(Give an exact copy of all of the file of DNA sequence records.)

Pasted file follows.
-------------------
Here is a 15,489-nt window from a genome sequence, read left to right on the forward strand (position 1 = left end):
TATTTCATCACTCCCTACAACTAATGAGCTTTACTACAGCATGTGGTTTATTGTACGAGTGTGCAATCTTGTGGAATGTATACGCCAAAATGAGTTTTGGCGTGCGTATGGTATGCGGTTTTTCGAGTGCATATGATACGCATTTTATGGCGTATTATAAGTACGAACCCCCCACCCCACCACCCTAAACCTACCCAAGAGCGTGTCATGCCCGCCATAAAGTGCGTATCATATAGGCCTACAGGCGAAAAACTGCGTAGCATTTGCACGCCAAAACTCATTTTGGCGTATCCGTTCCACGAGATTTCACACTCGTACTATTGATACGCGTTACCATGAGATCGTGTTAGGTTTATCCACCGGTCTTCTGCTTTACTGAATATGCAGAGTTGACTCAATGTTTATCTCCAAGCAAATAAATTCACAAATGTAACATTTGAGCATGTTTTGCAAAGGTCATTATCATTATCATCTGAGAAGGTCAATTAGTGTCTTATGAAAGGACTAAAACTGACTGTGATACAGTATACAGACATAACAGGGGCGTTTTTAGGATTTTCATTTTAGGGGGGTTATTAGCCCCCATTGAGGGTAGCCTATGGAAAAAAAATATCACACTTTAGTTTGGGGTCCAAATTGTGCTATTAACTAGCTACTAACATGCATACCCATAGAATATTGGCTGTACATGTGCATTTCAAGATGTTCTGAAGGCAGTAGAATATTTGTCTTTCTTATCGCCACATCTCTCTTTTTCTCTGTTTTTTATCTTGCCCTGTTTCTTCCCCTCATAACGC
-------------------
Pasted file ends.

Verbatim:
Here is a 15,489-nt window from a genome sequence, read left to right on the forward strand (position 1 = left end):
TATTTCATCACTCCCTACAACTAATGAGCTTTACTACAGCATGTGGTTTATTGTACGAGTGTGCAATCTTGTGGAATGTATACGCCAAAATGAGTTTTGGCGTGCGTATGGTATGCGGTTTTTCGAGTGCATATGATACGCATTTTATGGCGTATTATAAGTACGAACCCCCCACCCCACCACCCTAAACCTACCCAAGAGCGTGTCATGCCCGCCATAAAGTGCGTATCATATAGGCCTACAGGCGAAAAACTGCGTAGCATTTGCACGCCAAAACTCATTTTGGCGTATCCGTTCCACGAGATTTCACACTCGTACTATTGATACGCGTTACCATGAGATCGTGTTAGGTTTATCCACCGGTCTTCTGCTTTACTGAATATGCAGAGTTGACTCAATGTTTATCTCCAAGCAAATAAATTCACAAATGTAACATTTGAGCATGTTTTGCAAAGGTCATTATCATTATCATCTGAGAAGGTCAATTAGTGTCTTATGAAAGGACTAAAACTGACTGTGATACAGTATACAGACATAACAGGGGCGTTTTTAGGATTTTCATTTTAGGGGGGTTATTAGCCCCCATTGAGGGTAGCCTATGGAAAAAAAATATCACACTTTAGTTTGGGGTCCAAATTGTGCTATTAACTAGCTACTAACATGCATACCCATAGAATATTGGCTGTACATGTGCATTTCAAGATGTTCTGAAGGCAGTAGAATATTTGTCTTTCTTATCGCCACATCTCTCTTTTTCTCTGTTTTTTATCTTGCCCTGTTTCTTCCCCTCATAACGC